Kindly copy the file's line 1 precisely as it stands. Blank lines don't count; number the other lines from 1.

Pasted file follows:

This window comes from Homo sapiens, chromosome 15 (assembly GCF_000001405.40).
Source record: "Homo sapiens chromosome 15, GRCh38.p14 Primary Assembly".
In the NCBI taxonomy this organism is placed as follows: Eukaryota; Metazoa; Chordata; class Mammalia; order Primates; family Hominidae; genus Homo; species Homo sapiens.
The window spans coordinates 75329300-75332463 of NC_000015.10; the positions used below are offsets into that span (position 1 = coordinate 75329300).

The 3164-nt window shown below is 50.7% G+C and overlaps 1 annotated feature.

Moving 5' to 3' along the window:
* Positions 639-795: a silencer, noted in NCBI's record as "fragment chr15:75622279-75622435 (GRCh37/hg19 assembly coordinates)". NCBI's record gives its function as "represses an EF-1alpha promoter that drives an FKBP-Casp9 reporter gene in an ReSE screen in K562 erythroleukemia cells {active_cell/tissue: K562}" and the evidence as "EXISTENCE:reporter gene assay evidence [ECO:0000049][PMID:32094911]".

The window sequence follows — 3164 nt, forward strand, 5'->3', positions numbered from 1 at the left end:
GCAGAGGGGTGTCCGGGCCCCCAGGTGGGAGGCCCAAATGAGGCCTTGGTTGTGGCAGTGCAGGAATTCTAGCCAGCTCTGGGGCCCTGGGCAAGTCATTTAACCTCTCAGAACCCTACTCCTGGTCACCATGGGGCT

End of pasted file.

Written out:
This window comes from Homo sapiens, chromosome 15 (assembly GCF_000001405.40).